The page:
Chihenne (pronounced chi-hay-nee) Ranch is located in the beautiful foothills of the Black Range near the Gila National Forest. Elevations on the ranch range from 6500 feet at the ranch house to over 8500 feet at the tops of the mountains. A working cattle and horse ranch of over 12 1/2 square miles, the ranch offers an opportunity for every-day visitors to experience life on a working cattle ranch. Visitors can enjoy horseback riding, Indian site visits, excellent hiking, gold and silver mine visits, cattle roundups, cattle branding, 4-wheel off road trips, unsurpassed panoramic scenery, visits to ghost towns and much more. The ranch also hosts camps for Boy Scouts and Youth groups.
The closest mountain retreat from El Paso, Cloudcroft is a quiet village with a population of just 750. Surrounded by the Lincoln National Forest and situated at 9,000 feet above sea level, the town has a wealth of recreational alternatives. Hiking, mountain biking, fishing, horseback riding, plus snow tubing and alpine and cross-country skiing are all available. The center of town has an old west look with shops, restaurants and even a saloon.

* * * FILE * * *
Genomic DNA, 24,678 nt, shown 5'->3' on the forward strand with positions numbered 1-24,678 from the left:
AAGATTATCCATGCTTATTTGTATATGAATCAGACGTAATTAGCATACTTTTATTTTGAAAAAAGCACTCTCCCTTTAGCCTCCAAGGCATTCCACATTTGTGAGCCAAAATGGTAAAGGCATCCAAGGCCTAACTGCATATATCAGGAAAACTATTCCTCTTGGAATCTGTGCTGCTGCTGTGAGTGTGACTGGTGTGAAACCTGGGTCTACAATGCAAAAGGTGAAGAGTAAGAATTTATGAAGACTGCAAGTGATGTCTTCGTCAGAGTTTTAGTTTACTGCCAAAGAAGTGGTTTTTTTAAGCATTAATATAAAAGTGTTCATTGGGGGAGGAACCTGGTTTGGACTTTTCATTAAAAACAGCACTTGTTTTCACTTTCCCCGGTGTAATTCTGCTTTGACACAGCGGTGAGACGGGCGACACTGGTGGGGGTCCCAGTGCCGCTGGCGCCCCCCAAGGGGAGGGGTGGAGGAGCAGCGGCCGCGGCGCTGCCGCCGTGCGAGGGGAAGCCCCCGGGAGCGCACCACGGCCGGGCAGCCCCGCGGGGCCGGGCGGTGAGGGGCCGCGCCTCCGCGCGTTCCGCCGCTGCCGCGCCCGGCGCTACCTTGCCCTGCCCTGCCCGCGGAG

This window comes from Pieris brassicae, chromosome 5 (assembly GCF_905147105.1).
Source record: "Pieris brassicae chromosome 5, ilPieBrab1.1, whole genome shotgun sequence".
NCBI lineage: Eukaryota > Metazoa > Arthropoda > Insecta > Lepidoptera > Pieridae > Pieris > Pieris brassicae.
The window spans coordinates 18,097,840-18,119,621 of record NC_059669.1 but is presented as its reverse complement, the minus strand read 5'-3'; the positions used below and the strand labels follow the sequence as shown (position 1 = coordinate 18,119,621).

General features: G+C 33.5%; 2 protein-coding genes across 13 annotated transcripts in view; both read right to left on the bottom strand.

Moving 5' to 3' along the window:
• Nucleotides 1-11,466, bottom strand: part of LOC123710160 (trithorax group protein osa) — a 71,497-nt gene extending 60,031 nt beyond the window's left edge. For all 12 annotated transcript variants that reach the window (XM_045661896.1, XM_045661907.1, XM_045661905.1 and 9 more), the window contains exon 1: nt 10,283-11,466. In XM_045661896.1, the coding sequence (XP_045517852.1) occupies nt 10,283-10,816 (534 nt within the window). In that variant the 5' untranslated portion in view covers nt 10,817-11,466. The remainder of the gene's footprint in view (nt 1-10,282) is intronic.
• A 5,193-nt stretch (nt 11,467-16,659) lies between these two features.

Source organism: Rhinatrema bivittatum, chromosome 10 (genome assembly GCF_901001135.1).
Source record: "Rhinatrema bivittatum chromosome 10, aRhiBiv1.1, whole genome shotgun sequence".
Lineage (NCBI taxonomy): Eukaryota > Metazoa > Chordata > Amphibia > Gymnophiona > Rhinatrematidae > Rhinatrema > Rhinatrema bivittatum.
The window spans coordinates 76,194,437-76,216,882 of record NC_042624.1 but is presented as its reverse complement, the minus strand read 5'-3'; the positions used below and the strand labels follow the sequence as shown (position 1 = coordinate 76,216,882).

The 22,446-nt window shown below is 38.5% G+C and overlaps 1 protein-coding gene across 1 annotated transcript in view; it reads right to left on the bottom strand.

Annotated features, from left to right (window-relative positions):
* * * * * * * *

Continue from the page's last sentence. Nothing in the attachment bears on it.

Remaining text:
The largest and most popular lake in New Mexico, Elephant Butte Lake provides a setting for every imaginable water sport. The visitor center offers regional interpretive exhibits. The mild climate of the area makes this park a popular year-round destination. Elephant Butte Lake State Park headquarters are five miles north of Truth or Consequences via I-25 exit 83
This attraction is located two and a half hours northeast of El Paso, off I-25. Covering 3.3 million acres, this area is the largest national forest in New Mexico and contains hundreds of miles of streams, some 20 campgrounds, and more than 1,500 hiking trails.